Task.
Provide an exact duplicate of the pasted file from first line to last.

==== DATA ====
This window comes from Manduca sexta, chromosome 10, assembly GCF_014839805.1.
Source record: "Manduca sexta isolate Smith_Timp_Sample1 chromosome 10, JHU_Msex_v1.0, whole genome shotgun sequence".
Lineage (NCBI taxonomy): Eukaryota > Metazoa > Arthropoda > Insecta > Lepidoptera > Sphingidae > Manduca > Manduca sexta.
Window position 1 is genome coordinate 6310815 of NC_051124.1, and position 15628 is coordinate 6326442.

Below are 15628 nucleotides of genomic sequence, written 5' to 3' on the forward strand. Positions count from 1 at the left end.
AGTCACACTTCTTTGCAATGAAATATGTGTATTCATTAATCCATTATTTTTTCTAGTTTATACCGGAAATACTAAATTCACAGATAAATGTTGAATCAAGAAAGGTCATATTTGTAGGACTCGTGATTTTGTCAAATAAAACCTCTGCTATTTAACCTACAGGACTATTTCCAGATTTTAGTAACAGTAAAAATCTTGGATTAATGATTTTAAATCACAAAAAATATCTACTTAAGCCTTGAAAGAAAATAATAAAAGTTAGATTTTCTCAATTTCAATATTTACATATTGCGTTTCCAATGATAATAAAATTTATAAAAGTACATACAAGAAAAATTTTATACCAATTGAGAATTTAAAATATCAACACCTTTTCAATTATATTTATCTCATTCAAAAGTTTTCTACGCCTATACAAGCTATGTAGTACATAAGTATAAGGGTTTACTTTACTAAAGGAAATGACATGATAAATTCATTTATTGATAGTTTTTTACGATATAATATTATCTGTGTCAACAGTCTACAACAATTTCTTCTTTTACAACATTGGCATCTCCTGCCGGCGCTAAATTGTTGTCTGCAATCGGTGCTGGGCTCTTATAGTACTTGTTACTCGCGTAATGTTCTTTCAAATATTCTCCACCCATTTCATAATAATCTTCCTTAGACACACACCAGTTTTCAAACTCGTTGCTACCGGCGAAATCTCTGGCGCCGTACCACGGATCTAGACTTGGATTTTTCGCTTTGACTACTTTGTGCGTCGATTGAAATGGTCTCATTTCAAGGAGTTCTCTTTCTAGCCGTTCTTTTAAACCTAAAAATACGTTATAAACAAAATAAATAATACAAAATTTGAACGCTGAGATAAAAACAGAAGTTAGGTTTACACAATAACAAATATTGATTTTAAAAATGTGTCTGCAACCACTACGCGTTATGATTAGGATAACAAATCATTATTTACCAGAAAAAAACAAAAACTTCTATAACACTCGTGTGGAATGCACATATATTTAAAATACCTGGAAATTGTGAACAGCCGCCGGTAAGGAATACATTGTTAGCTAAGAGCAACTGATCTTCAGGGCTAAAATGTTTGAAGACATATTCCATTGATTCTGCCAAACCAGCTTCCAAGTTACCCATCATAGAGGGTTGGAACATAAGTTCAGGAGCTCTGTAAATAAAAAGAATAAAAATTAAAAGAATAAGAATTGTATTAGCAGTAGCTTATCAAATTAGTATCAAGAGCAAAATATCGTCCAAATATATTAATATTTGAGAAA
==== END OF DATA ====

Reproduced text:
This window comes from Manduca sexta, chromosome 10, assembly GCF_014839805.1.
Source record: "Manduca sexta isolate Smith_Timp_Sample1 chromosome 10, JHU_Msex_v1.0, whole genome shotgun sequence".
Lineage (NCBI taxonomy): Eukaryota > Metazoa > Arthropoda > Insecta > Lepidoptera > Sphingidae > Manduca > Manduca sexta.
Window position 1 is genome coordinate 6310815 of NC_051124.1, and position 15628 is coordinate 6326442.

Below are 15628 nucleotides of genomic sequence, written 5' to 3' on the forward strand. Positions count from 1 at the left end.
AGTCACACTTCTTTGCAATGAAATATGTGTATTCATTAATCCATTATTTTTTCTAGTTTATACCGGAAATACTAAATTCACAGATAAATGTTGAATCAAGAAAGGTCATATTTGTAGGACTCGTGATTTTGTCAAATAAAACCTCTGCTATTTAACCTACAGGACTATTTCCAGATTTTAGTAACAGTAAAAATCTTGGATTAATGATTTTAAATCACAAAAAATATCTACTTAAGCCTTGAAAGAAAATAATAAAAGTTAGATTTTCTCAATTTCAATATTTACATATTGCGTTTCCAATGATAATAAAATTTATAAAAGTACATACAAGAAAAATTTTATACCAATTGAGAATTTAAAATATCAACACCTTTTCAATTATATTTATCTCATTCAAAAGTTTTCTACGCCTATACAAGCTATGTAGTACATAAGTATAAGGGTTTACTTTACTAAAGGAAATGACATGATAAATTCATTTATTGATAGTTTTTTACGATATAATATTATCTGTGTCAACAGTCTACAACAATTTCTTCTTTTACAACATTGGCATCTCCTGCCGGCGCTAAATTGTTGTCTGCAATCGGTGCTGGGCTCTTATAGTACTTGTTACTCGCGTAATGTTCTTTCAAATATTCTCCACCCATTTCATAATAATCTTCCTTAGACACACACCAGTTTTCAAACTCGTTGCTACCGGCGAAATCTCTGGCGCCGTACCACGGATCTAGACTTGGATTTTTCGCTTTGACTACTTTGTGCGTCGATTGAAATGGTCTCATTTCAAGGAGTTCTCTTTCTAGCCGTTCTTTTAAACCTAAAAATACGTTATAAACAAAATAAATAATACAAAATTTGAACGCTGAGATAAAAACAGAAGTTAGGTTTACACAATAACAAATATTGATTTTAAAAATGTGTCTGCAACCACTACGCGTTATGATTAGGATAACAAATCATTATTTACCAGAAAAAAACAAAAACTTCTATAACACTCGTGTGGAATGCACATATATTTAAAATACCTGGAAATTGTGAACAGCCGCCGGTAAGGAATACATTGTTAGCTAAGAGCAACTGATCTTCAGGGCTAAAATGTTTGAAGACATATTCCATTGATTCTGCCAAACCAGCTTCCAAGTTACCCATCATAGAGGGTTGGAACATAAGTTCAGGAGCTCTGTAAATAAAAAGAATAAAAATTAAAAGAATAAGAATTGTATTAGCAGTAGCTTATCAAATTAGTATCAAGAGCAAAATATCGTCCAAATATATTAATATTTGAGAAA